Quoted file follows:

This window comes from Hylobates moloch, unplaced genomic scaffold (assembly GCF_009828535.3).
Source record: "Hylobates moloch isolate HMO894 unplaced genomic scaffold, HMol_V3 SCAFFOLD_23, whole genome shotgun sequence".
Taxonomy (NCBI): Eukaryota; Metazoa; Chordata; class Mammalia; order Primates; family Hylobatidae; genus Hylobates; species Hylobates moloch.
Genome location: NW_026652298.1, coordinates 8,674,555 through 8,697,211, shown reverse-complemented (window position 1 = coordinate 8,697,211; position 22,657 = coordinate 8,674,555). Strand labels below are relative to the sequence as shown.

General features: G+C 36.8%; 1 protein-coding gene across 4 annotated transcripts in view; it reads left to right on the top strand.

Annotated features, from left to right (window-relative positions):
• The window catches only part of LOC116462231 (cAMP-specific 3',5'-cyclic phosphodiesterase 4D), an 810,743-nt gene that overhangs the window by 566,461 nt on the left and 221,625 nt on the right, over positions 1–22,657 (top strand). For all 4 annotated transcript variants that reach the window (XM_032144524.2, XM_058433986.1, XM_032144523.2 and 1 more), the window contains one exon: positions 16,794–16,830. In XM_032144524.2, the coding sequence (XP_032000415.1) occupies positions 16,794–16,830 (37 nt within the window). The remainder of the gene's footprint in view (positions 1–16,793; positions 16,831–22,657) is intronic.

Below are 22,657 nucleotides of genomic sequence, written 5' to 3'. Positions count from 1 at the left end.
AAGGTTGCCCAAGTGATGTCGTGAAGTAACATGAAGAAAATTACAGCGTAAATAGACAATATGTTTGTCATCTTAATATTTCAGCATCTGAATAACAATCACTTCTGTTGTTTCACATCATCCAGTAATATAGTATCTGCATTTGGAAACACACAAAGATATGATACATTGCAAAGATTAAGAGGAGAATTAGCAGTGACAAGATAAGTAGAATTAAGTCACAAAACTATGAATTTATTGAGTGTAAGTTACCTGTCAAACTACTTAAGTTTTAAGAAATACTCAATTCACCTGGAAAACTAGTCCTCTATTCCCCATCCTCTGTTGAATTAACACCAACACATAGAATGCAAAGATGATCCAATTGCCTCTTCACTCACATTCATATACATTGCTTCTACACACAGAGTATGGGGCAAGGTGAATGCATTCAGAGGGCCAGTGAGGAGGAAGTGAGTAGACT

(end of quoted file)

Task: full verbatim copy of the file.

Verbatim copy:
This window comes from Hylobates moloch, unplaced genomic scaffold (assembly GCF_009828535.3).
Source record: "Hylobates moloch isolate HMO894 unplaced genomic scaffold, HMol_V3 SCAFFOLD_23, whole genome shotgun sequence".
Taxonomy (NCBI): Eukaryota; Metazoa; Chordata; class Mammalia; order Primates; family Hylobatidae; genus Hylobates; species Hylobates moloch.
Genome location: NW_026652298.1, coordinates 8,674,555 through 8,697,211, shown reverse-complemented (window position 1 = coordinate 8,697,211; position 22,657 = coordinate 8,674,555). Strand labels below are relative to the sequence as shown.

General features: G+C 36.8%; 1 protein-coding gene across 4 annotated transcripts in view; it reads left to right on the top strand.

Annotated features, from left to right (window-relative positions):
• The window catches only part of LOC116462231 (cAMP-specific 3',5'-cyclic phosphodiesterase 4D), an 810,743-nt gene that overhangs the window by 566,461 nt on the left and 221,625 nt on the right, over positions 1–22,657 (top strand). For all 4 annotated transcript variants that reach the window (XM_032144524.2, XM_058433986.1, XM_032144523.2 and 1 more), the window contains one exon: positions 16,794–16,830. In XM_032144524.2, the coding sequence (XP_032000415.1) occupies positions 16,794–16,830 (37 nt within the window). The remainder of the gene's footprint in view (positions 1–16,793; positions 16,831–22,657) is intronic.

Below are 22,657 nucleotides of genomic sequence, written 5' to 3'. Positions count from 1 at the left end.
AAGGTTGCCCAAGTGATGTCGTGAAGTAACATGAAGAAAATTACAGCGTAAATAGACAATATGTTTGTCATCTTAATATTTCAGCATCTGAATAACAATCACTTCTGTTGTTTCACATCATCCAGTAATATAGTATCTGCATTTGGAAACACACAAAGATATGATACATTGCAAAGATTAAGAGGAGAATTAGCAGTGACAAGATAAGTAGAATTAAGTCACAAAACTATGAATTTATTGAGTGTAAGTTACCTGTCAAACTACTTAAGTTTTAAGAAATACTCAATTCACCTGGAAAACTAGTCCTCTATTCCCCATCCTCTGTTGAATTAACACCAACACATAGAATGCAAAGATGATCCAATTGCCTCTTCACTCACATTCATATACATTGCTTCTACACACAGAGTATGGGGCAAGGTGAATGCATTCAGAGGGCCAGTGAGGAGGAAGTGAGTAGACT